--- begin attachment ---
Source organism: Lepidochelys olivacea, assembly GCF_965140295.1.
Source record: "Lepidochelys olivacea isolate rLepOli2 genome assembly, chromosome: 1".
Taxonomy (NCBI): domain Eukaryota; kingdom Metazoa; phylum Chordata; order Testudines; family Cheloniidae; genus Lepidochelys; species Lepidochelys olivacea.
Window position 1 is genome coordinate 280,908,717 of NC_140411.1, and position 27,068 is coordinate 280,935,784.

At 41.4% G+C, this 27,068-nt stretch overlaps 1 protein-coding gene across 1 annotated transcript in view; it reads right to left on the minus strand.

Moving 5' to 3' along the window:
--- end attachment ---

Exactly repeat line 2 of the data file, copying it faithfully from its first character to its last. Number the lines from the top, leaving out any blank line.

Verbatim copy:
Source record: "Lepidochelys olivacea isolate rLepOli2 genome assembly, chromosome: 1".